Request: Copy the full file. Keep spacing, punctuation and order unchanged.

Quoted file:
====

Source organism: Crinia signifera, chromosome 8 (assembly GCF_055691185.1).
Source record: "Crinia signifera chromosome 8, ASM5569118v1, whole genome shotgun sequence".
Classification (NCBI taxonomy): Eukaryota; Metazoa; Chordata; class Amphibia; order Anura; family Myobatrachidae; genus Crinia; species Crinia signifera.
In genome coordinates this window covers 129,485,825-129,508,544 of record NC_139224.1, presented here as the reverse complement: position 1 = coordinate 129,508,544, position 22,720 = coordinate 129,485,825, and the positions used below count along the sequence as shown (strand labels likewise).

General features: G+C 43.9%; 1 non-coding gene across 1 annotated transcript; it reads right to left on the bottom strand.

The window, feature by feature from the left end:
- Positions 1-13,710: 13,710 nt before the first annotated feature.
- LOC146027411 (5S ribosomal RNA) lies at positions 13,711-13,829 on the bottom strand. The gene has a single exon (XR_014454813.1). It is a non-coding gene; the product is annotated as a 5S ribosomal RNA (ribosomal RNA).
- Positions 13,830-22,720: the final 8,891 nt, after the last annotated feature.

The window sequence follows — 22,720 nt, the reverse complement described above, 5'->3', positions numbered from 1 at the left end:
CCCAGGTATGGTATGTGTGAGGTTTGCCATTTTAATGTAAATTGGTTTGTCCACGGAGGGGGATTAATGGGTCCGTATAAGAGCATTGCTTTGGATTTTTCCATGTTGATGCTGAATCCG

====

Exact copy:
Source organism: Crinia signifera, chromosome 8 (assembly GCF_055691185.1).
Source record: "Crinia signifera chromosome 8, ASM5569118v1, whole genome shotgun sequence".
Classification (NCBI taxonomy): Eukaryota; Metazoa; Chordata; class Amphibia; order Anura; family Myobatrachidae; genus Crinia; species Crinia signifera.
In genome coordinates this window covers 129,485,825-129,508,544 of record NC_139224.1, presented here as the reverse complement: position 1 = coordinate 129,508,544, position 22,720 = coordinate 129,485,825, and the positions used below count along the sequence as shown (strand labels likewise).

General features: G+C 43.9%; 1 non-coding gene across 1 annotated transcript; it reads right to left on the bottom strand.

The window, feature by feature from the left end:
- Positions 1-13,710: 13,710 nt before the first annotated feature.
- LOC146027411 (5S ribosomal RNA) lies at positions 13,711-13,829 on the bottom strand. The gene has a single exon (XR_014454813.1). It is a non-coding gene; the product is annotated as a 5S ribosomal RNA (ribosomal RNA).
- Positions 13,830-22,720: the final 8,891 nt, after the last annotated feature.

The window sequence follows — 22,720 nt, the reverse complement described above, 5'->3', positions numbered from 1 at the left end:
CCCAGGTATGGTATGTGTGAGGTTTGCCATTTTAATGTAAATTGGTTTGTCCACGGAGGGGGATTAATGGGTCCGTATAAGAGCATTGCTTTGGATTTTTCCATGTTGATGCTGAATCCG